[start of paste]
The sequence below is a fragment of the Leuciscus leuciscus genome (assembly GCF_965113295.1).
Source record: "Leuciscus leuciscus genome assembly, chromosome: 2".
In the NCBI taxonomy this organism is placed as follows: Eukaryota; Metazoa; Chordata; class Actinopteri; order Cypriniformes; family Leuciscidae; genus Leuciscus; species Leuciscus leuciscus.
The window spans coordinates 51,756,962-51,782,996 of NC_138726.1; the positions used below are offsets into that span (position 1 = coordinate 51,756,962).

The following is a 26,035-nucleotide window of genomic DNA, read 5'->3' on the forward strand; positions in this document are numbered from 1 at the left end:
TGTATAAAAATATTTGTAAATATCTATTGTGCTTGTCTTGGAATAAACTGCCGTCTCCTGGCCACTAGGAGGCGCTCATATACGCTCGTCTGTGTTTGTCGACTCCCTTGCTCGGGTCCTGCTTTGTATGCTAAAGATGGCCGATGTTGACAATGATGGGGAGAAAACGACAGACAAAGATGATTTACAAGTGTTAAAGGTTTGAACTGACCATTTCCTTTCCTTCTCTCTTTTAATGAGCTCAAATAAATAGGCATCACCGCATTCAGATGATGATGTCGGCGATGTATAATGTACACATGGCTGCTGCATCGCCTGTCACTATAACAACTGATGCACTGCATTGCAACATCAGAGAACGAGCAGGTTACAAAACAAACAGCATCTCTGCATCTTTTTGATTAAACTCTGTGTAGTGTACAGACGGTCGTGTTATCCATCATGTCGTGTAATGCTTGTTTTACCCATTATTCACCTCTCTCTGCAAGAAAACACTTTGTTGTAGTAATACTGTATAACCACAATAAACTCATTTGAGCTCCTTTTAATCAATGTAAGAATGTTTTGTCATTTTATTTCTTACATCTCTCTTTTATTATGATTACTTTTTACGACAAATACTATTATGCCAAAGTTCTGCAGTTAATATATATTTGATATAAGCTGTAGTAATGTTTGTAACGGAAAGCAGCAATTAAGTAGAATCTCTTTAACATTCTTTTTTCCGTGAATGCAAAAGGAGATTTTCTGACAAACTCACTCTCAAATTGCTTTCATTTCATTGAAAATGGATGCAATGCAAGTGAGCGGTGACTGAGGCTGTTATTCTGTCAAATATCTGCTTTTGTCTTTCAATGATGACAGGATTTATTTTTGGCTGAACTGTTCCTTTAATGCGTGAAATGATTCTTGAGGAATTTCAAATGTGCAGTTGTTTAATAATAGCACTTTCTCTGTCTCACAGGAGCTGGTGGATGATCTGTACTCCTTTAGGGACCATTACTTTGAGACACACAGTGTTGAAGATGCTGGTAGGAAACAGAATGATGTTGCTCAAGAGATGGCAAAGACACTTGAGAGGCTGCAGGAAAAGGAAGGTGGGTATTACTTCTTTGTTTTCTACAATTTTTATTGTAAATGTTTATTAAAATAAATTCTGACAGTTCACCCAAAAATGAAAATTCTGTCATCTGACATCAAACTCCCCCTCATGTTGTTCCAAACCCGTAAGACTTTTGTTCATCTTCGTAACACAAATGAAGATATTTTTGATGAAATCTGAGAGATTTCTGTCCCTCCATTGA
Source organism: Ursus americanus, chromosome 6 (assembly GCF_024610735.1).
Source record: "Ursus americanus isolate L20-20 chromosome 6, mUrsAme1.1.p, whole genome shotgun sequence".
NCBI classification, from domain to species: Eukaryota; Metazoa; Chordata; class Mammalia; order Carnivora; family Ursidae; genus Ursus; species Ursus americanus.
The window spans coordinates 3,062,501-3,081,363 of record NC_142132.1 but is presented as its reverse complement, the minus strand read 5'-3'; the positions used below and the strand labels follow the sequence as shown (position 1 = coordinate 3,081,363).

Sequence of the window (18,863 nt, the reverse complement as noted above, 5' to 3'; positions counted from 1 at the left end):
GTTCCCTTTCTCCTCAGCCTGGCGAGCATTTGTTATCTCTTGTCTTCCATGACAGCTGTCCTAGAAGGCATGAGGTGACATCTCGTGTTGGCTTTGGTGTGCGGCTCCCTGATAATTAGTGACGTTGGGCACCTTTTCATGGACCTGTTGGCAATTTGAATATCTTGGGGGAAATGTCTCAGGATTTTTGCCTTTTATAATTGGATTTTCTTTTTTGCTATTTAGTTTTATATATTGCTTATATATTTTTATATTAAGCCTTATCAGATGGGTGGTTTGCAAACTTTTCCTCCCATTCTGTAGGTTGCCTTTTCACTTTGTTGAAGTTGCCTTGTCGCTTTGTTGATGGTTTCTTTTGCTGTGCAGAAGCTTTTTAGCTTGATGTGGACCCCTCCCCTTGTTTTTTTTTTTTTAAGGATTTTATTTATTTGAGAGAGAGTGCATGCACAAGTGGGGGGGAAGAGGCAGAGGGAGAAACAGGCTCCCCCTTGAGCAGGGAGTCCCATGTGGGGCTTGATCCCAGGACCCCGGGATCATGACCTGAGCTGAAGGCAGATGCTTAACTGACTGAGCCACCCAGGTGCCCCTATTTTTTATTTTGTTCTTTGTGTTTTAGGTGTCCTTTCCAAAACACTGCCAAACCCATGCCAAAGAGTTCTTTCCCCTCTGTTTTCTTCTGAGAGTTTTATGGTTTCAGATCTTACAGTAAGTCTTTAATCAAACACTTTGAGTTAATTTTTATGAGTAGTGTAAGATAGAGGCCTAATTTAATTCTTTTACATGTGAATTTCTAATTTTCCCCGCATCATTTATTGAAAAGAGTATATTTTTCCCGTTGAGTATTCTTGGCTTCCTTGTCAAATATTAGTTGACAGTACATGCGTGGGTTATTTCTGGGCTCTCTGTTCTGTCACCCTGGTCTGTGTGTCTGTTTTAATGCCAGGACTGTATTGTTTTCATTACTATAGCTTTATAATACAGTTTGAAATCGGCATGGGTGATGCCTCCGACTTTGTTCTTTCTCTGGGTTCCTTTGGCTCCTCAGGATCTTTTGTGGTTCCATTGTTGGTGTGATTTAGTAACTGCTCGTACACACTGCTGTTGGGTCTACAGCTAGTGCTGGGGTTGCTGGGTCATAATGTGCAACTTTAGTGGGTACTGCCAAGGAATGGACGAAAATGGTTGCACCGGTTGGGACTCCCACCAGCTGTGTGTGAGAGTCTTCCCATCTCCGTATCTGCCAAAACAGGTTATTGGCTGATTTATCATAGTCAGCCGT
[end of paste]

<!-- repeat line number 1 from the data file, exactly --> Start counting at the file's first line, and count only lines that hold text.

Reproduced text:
The sequence below is a fragment of the Leuciscus leuciscus genome (assembly GCF_965113295.1).